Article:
Inflation, Productivity, and Consumer Sentiment
Week in Review: August 8-12
Like beauty, transitory is in the eye of the beholder. Inflation appears to have peaked, which is the really big news this week (other than the 58-53 Orioles). Markets rallied in response (to the inflation number, not the Orioles). It was a good week for the economy, but there were no releases on a non-manic Monday, so let’s jump right to two-for-Tuesday.
NFIB Small Business Optimism Index
This index increased in July but remains well below average. Nearly 4 in 10 small business owners indicate that inflation is their most important problem. That means many think there is something even more important! The good news is that fewer owners report raising their average selling prices than in June. The bad news is that over half of owners still reported raising their average selling prices. But this could be viewed as good news from a demand perspective since it suggests that purchasers still exhibit willingness to pay.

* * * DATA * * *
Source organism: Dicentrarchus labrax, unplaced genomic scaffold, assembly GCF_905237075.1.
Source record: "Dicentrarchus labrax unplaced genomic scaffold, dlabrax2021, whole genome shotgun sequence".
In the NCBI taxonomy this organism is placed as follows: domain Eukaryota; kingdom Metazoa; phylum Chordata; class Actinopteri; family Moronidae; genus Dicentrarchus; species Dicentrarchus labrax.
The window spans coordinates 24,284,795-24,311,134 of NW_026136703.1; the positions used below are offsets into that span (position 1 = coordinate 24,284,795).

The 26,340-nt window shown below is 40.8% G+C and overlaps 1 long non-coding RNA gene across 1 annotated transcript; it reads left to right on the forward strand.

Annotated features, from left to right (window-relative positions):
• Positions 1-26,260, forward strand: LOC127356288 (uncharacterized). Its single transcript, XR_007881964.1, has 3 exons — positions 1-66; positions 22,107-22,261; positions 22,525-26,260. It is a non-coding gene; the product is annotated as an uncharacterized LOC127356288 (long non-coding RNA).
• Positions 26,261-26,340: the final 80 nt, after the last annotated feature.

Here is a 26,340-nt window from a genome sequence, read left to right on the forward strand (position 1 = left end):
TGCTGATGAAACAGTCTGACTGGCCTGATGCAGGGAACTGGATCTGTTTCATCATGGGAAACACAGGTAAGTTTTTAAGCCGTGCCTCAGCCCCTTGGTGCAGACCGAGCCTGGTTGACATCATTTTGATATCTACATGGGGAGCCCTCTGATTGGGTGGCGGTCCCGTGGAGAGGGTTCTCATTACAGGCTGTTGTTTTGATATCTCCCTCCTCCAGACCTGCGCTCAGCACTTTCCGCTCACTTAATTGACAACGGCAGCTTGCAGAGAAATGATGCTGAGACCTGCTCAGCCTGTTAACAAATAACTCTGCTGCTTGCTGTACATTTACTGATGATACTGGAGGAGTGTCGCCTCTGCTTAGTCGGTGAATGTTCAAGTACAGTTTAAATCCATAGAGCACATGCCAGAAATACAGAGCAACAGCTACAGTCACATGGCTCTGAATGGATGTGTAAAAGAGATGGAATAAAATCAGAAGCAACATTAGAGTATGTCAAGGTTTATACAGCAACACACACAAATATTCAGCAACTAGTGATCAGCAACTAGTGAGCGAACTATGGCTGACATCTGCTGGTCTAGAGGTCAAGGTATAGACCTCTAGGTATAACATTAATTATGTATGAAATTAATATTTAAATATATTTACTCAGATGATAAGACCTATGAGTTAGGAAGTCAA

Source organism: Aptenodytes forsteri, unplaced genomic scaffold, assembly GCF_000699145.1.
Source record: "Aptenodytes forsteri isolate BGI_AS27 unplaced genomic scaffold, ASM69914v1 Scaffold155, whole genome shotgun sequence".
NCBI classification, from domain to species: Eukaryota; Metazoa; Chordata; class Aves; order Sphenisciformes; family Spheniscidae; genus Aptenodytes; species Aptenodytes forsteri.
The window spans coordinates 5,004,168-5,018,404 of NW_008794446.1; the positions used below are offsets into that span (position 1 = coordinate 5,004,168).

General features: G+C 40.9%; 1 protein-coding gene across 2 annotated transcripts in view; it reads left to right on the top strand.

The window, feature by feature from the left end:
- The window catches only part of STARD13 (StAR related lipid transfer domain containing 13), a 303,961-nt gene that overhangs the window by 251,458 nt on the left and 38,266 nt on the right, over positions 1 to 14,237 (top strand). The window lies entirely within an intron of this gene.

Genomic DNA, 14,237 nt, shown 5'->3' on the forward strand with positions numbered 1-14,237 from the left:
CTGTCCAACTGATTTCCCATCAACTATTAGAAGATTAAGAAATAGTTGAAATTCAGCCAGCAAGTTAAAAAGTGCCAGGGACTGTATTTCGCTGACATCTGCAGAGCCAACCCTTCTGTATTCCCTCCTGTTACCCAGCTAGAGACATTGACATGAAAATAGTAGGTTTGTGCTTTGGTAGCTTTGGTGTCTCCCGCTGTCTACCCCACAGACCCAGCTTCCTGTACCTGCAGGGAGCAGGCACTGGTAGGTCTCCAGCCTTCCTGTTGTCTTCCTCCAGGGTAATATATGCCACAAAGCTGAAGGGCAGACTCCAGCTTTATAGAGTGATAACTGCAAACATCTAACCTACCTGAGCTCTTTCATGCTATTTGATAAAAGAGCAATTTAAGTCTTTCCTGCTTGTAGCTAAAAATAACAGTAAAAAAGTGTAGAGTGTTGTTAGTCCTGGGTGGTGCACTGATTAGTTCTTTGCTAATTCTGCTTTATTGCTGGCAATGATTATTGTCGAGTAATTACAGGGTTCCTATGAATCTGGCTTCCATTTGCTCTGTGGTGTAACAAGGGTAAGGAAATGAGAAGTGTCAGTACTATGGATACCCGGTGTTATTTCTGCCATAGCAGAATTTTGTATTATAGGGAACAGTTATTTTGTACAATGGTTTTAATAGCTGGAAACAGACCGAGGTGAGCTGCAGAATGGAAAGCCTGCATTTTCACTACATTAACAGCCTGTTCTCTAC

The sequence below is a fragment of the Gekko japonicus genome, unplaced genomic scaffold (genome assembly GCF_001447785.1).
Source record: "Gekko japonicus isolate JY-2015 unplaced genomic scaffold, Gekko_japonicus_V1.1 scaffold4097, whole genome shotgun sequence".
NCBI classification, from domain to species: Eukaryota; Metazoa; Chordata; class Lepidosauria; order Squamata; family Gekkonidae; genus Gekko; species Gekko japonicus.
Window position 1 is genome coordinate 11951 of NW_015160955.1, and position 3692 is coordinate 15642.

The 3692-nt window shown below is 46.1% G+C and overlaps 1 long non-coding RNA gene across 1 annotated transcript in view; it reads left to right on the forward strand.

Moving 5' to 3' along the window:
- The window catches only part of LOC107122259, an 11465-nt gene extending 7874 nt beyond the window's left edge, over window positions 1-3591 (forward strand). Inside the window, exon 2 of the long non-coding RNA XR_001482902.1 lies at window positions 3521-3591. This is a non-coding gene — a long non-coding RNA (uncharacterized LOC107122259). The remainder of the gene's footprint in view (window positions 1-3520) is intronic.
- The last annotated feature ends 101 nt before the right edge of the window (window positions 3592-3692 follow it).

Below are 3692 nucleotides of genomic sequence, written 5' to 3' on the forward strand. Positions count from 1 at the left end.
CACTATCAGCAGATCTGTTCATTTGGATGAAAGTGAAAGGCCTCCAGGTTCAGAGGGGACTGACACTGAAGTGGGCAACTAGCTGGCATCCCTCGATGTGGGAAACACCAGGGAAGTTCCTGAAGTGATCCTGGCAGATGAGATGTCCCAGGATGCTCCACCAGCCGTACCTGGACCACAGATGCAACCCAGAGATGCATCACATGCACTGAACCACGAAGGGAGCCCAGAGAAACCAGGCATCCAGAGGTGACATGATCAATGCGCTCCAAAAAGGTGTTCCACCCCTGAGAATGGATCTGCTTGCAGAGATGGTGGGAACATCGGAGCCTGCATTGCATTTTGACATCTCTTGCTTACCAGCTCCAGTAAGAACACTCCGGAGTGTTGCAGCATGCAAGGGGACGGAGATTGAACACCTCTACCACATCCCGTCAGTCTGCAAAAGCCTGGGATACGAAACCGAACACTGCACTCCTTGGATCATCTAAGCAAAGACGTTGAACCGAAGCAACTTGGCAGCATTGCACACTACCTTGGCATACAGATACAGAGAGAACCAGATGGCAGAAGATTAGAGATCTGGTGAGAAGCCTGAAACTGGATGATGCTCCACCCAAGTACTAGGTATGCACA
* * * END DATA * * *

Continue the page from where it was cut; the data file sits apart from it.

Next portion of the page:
According to these data, labor productivity declined 4.6% during the second quarter (output fell about 2%, hours worked increased 2.6%). When you remember that real GDP contracted during the second quarter, it makes sense that labor productivity fell (productivity equals output/hour worked). When you think of it as “the average American worker became 4.6% less productive during the second quarter,” it makes a lot less sense. Here are a few possible explanations:
One: during the pandemic, a lot of lower-output jobs went unfilled, and that caused average productivity to surge between Q2 2020 and Q1 2021. Now that those lower-output jobs are being filled again (e.g. restaurants and bars added 74,000 jobs in July—they can be productive, but not like workers in manufacturing and yes, finance), productivity is falling. Two: there are a lot of people in new jobs, and your output is lower when you’re starting a new gig because you have no idea what you’re doing. Three: productivity data are incredibly volatile on a quarter-to-quarter basis, and this is just statistical noise.
Regardless of which (if any) of these is right, these data represent a problem for businesses. Productivity growth correlates to profitability.
Consumer Price Index (CPI)
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